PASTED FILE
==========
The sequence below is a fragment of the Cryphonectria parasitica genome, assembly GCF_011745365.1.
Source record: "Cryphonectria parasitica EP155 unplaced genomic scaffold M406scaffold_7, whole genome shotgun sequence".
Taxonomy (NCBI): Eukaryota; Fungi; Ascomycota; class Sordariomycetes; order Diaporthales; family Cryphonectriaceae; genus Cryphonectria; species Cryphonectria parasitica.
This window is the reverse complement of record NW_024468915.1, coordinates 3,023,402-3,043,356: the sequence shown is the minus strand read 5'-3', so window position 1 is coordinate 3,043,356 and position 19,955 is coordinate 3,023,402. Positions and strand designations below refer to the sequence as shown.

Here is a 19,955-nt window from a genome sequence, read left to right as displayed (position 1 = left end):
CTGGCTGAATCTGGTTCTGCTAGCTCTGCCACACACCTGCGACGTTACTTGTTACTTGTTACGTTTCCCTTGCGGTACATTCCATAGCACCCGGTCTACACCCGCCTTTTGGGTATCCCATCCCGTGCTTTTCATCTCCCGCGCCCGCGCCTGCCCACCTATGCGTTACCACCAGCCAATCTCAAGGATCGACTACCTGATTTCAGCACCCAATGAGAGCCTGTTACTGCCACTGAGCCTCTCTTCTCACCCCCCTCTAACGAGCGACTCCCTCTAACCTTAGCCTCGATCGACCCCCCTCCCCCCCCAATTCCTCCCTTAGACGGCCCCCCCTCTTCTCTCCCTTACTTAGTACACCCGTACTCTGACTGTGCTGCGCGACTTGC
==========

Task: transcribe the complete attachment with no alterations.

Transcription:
The sequence below is a fragment of the Cryphonectria parasitica genome, assembly GCF_011745365.1.
Source record: "Cryphonectria parasitica EP155 unplaced genomic scaffold M406scaffold_7, whole genome shotgun sequence".
Taxonomy (NCBI): Eukaryota; Fungi; Ascomycota; class Sordariomycetes; order Diaporthales; family Cryphonectriaceae; genus Cryphonectria; species Cryphonectria parasitica.
This window is the reverse complement of record NW_024468915.1, coordinates 3,023,402-3,043,356: the sequence shown is the minus strand read 5'-3', so window position 1 is coordinate 3,043,356 and position 19,955 is coordinate 3,023,402. Positions and strand designations below refer to the sequence as shown.

Here is a 19,955-nt window from a genome sequence, read left to right as displayed (position 1 = left end):
CTGGCTGAATCTGGTTCTGCTAGCTCTGCCACACACCTGCGACGTTACTTGTTACTTGTTACGTTTCCCTTGCGGTACATTCCATAGCACCCGGTCTACACCCGCCTTTTGGGTATCCCATCCCGTGCTTTTCATCTCCCGCGCCCGCGCCTGCCCACCTATGCGTTACCACCAGCCAATCTCAAGGATCGACTACCTGATTTCAGCACCCAATGAGAGCCTGTTACTGCCACTGAGCCTCTCTTCTCACCCCCCTCTAACGAGCGACTCCCTCTAACCTTAGCCTCGATCGACCCCCCTCCCCCCCCAATTCCTCCCTTAGACGGCCCCCCCTCTTCTCTCCCTTACTTAGTACACCCGTACTCTGACTGTGCTGCGCGACTTGC